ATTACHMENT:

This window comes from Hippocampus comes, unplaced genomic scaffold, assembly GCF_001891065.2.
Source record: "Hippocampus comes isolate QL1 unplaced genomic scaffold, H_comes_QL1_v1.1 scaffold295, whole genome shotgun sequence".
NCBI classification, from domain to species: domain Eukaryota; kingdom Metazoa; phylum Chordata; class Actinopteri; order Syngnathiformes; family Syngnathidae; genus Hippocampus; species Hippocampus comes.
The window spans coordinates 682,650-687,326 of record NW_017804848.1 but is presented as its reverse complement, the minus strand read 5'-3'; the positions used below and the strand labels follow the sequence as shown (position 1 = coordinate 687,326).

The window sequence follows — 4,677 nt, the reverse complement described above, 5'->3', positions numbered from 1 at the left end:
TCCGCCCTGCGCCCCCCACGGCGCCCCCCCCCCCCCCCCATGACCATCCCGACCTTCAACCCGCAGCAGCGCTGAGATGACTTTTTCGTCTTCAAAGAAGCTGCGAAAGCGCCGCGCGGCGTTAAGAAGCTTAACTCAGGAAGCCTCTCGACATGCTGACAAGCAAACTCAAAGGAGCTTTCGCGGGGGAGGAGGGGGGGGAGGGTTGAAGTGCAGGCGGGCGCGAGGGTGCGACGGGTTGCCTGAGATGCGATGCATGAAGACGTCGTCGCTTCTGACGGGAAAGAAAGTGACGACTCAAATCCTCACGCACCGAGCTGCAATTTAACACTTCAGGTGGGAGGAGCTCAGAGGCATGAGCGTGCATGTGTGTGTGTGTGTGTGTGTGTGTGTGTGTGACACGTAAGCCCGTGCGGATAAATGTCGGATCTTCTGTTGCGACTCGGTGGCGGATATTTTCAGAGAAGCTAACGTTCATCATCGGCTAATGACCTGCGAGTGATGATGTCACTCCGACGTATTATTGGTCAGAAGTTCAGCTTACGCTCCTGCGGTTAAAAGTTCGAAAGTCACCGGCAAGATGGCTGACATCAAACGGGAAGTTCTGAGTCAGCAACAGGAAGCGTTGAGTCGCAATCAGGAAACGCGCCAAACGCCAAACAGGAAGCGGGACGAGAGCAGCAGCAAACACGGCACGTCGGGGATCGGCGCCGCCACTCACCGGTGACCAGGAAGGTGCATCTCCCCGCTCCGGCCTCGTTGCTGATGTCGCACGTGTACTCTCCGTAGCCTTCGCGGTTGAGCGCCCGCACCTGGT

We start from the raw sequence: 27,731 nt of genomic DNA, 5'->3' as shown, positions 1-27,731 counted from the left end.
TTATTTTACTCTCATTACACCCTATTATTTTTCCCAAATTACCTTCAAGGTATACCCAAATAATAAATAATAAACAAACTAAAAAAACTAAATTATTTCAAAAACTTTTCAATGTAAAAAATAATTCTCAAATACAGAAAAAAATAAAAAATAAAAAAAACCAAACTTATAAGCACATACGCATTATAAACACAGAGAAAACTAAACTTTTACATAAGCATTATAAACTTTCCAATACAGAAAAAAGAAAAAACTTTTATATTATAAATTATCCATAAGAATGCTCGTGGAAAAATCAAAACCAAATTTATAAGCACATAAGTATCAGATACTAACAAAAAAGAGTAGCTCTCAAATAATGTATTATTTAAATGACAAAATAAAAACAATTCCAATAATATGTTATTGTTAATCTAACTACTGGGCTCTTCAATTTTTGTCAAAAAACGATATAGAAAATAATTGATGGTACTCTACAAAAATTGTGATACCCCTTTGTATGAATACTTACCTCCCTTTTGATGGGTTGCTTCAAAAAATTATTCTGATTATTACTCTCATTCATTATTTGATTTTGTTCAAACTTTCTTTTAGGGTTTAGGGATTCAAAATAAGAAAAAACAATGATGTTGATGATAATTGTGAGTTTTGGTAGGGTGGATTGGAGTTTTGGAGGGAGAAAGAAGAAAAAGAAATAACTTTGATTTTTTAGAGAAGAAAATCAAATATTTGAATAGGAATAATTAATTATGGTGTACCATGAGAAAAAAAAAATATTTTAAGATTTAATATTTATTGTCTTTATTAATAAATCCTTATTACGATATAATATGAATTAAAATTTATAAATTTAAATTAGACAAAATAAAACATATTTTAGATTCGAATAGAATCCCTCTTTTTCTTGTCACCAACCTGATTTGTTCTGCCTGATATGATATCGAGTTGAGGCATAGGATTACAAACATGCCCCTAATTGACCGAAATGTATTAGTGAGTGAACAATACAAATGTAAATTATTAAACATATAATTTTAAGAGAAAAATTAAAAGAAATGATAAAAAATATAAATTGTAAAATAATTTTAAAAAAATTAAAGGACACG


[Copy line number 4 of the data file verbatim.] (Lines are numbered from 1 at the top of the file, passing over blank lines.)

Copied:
The window spans coordinates 682,650-687,326 of record NW_017804848.1 but is presented as its reverse complement, the minus strand read 5'-3'; the positions used below and the strand labels follow the sequence as shown (position 1 = coordinate 687,326).